Sapperton in the spotlight

The Sapperton area of New Westminster is undergoing many changes as residential units, businesses, office space and open areas are appearing on the landscape. Recently a new grocery store (Thrifty Foods), bank (TD Canada Trust), and coffee shop (Take Five Café) have welcomed people to the new Brewery District. They all now become part of the neighbourhood's history.

Sapperton's story has many places of interest, many of which once were or still are vital to the city. Such places include the Royal Columbian Hospital, the brewery, the distillery, the Penitentiary, mills, and its major park area, Hume Park. Other prominent points might be the schools, churches and cemeteries. There are of course many other pieces in the history of Sapperton and a couple of years ago, three long-time residents got together to chat about local history and to share personal research that each was carrying out.

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Carol McMeekin had been gathering information about her town and was looking for the hard-to-find details that add so much to a community. Wayne Wou, who has family connections to the corner store that was situated at Keary Street at East Columbia, was not only tracking down his own family story but links to the community as well. And Archie Miller, also with long family connections, had been following up his own memories while working through various historical materials gathered by his father.

During 2011, this Memories of Sapperton project has presented stories from its research on a walking tour across the neighbourhood, introduced Sapperton people on a cemetery tour, presented a slide show of the neighbourhood's history at the historical society, displayed images of interest at Sapperton Day and is now planning another presentation.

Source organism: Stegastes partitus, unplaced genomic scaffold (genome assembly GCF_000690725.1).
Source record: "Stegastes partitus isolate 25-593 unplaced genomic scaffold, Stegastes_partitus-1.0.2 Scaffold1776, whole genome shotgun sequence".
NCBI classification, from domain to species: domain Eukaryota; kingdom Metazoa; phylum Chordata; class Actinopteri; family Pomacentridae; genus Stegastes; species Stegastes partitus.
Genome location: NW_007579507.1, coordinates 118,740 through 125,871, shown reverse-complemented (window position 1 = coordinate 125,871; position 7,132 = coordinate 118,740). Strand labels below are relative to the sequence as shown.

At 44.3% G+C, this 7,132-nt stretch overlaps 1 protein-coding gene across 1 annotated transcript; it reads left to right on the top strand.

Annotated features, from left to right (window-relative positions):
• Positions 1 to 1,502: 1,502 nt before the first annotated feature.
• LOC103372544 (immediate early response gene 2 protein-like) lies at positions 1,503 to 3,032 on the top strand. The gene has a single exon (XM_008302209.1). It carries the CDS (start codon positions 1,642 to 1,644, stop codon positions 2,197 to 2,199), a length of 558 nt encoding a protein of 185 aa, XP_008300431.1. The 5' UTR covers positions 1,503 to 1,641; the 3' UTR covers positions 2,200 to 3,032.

The area around Braid and East Columbia streets features many sites of local historical interest including Shaw Brothers' woodworking, Schibicky's fries, burgers, and ice cream, Barclay's service station, Millar's Drugs, the interurban and streetcar station, and a small Chinese laundry nearby. A block away from this corner was a hardware store, known to many as "Black Cat" hardware because of the "Cat's Paw" shoe polish sign on its wall.

Another block along East Columbia included Sapperton Motors, with the revered Spot's Café next door. In the area of Keary Street was a wonderful collection of corner stores, cafés, interesting houses, a couple of community halls, and a fire hall. And farther along East Columbia, right on the corner of Brunette was a curiously shaped triangular building with stores and apartments.

All of this is only a sample of the large amount that has been discovered during this history project. If you'd like to find out more about this part of the city, then come to the New Westminster Historical Society presentation on Wednesday, Nov. 16, starting at 7: 30 p.m. Carol, Wayne and Archie will have some great stories.

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